| The Honourable|| 7 May 1856|
| Cabinet of New Zealand
Prime Minister of New Zealand
Governor-General of New Zealand
At Her Majesty's pleasure
The Attorney-General is a political and legal officer in New Zealand. The Attorney-General is simultaneously a ministerial position and the chief law officer of the Crown, and has responsibility for supervising New Zealand law and advising the government on legal matters. The current Attorney-General is Chris Finlayson.
Attorney-General (New Zealand) Wikipedia
The Attorney-General has two main areas of official responsibility. Firstly, the Attorney-General has ministerial jurisdiction over the Crown Law Office, the Parliamentary Counsel Office, and the Serious Fraud Office. Secondly, the Attorney-General is the principal law officer of the Crown, responsible for supervising the state's administration of the law and for providing legal advice to the government. In the latter role (but strictly not in the former), the Attorney-General is assisted by the Solicitor-General, a non-partisan official. This is to reduce the extent to which the Attorney-General's actions on behalf of the state (as opposed to the government) can be influenced by their political allegiance.
A more complete description of the Attorney-General's powers can be found in the 2004 ministerial briefing prepared by the Crown Law Office, which the Attorney-General supervises.
The position of Attorney-General is distinct from that of Minister of Justice, although the two posts are sometimes held by the same person, e.g. Martyn Finlay 1972–1975.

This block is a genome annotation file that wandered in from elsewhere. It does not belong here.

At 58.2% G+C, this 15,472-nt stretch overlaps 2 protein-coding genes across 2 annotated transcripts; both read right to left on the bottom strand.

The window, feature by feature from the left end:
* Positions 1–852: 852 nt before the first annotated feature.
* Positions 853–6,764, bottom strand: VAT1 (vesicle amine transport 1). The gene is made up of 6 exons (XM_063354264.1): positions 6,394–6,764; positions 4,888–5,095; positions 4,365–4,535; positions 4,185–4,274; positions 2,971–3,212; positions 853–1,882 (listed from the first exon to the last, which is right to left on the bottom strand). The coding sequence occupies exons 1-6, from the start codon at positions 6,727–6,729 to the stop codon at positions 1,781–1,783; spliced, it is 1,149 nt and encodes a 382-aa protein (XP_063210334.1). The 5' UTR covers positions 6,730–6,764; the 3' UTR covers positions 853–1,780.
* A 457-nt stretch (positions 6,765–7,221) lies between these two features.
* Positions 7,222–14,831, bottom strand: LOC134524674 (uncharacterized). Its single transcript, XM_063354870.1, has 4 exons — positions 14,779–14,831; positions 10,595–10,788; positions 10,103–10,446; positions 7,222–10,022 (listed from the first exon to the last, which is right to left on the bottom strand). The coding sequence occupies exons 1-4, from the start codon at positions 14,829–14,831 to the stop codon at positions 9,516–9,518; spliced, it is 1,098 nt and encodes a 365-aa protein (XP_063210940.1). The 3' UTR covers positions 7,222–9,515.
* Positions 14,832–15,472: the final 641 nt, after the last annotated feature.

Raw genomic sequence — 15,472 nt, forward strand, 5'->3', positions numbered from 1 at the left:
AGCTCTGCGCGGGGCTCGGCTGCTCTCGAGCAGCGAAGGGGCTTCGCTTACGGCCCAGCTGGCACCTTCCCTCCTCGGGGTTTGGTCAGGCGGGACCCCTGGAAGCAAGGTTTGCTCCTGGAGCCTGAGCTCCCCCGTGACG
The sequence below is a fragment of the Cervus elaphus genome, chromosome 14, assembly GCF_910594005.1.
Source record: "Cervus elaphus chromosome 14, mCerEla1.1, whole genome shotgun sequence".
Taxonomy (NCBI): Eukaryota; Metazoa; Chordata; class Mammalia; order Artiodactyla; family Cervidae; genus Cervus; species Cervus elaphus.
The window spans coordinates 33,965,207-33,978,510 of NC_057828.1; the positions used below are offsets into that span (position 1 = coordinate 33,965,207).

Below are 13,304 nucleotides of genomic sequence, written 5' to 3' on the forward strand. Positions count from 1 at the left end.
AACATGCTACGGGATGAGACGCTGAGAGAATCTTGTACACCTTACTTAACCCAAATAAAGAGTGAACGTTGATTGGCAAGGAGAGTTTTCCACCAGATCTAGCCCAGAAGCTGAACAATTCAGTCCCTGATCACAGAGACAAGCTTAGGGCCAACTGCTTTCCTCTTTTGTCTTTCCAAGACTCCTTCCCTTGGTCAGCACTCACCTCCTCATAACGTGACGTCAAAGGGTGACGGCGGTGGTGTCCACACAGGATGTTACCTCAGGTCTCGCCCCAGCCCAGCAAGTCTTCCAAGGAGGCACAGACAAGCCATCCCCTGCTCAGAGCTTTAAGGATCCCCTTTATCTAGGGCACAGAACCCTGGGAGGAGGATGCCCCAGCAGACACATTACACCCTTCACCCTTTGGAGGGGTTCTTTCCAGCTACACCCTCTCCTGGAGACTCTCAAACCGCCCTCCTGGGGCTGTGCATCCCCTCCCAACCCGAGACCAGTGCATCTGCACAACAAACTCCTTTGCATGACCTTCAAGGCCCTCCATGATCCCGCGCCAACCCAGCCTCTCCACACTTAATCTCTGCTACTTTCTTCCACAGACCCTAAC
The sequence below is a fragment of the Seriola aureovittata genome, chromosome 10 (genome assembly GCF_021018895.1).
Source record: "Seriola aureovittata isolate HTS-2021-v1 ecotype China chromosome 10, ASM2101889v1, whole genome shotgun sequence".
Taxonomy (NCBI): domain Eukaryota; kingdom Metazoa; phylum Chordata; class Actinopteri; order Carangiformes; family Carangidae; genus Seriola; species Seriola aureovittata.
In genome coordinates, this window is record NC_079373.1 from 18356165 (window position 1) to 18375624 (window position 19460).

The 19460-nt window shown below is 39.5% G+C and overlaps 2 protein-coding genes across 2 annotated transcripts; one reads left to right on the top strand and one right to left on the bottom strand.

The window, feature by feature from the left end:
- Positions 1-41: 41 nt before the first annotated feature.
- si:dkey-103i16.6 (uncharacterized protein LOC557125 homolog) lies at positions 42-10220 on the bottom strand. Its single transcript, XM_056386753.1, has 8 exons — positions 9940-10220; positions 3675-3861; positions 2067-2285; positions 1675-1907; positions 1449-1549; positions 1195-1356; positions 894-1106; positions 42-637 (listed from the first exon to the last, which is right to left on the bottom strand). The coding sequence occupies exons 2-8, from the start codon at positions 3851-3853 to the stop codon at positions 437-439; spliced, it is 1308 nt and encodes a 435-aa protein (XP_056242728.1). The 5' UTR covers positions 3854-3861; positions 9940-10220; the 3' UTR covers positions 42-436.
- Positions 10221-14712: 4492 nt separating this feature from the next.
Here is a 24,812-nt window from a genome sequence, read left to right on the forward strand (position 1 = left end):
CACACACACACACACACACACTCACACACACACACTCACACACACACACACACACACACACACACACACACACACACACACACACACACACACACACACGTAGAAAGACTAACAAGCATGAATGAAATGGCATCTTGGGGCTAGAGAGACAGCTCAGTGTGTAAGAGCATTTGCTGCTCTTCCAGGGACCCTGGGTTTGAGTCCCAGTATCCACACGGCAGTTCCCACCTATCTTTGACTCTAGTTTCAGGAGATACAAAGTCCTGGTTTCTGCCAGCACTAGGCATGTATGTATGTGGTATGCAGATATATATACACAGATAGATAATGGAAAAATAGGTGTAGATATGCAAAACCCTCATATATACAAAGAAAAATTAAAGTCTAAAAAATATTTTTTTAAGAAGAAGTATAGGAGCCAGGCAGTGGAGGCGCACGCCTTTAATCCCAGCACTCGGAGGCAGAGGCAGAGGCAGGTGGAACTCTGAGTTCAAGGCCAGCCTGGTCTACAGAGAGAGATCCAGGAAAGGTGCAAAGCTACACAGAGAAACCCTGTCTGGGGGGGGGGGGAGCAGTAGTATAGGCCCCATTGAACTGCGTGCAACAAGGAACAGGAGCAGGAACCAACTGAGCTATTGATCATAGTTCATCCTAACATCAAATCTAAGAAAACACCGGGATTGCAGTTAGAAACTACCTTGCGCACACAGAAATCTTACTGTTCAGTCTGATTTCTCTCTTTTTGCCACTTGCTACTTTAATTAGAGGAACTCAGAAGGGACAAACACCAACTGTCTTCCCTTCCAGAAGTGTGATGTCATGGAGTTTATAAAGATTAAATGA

At present, there is no statutory basis which establishes the office of Attorney-General, although the position is referenced by a number of other legal documents, such as the Constitution Act 1986.
The Attorney-General usually has a legal background; the recent exception below being Michael Cullen. In November 1906 when Albert Pitt died, there were no suitable members of the legal profession in Parliament. Hence Joseph Ward appointed John Findlay to the Legislative Council on 23 November 1906, and appointed him Attorney-General and Colonial Secretary on the same day.
The post of Attorney-General has existed since the separation of New Zealand as a distinct Crown Colony from New South Wales. Because of the dual nature of the role, however, it has sometimes been filled by politicians and sometimes by jurists — not all Attorneys-General have been cabinet ministers.
The table below is an incomplete listing of New Zealand politicians who have sat in Cabinet as Attorney-General since 1856. It does not show non-political attorneys-general. There were two previous Attorneys-General before responsible government was introduced in New Zealand in 1856: Francis Fisher who held office for less than one year in 1841, and William Swainson who held office until 7 May 1856. It is also interesting to note that Peter Wilkinson was the half-brother of his successor, Jim McLay.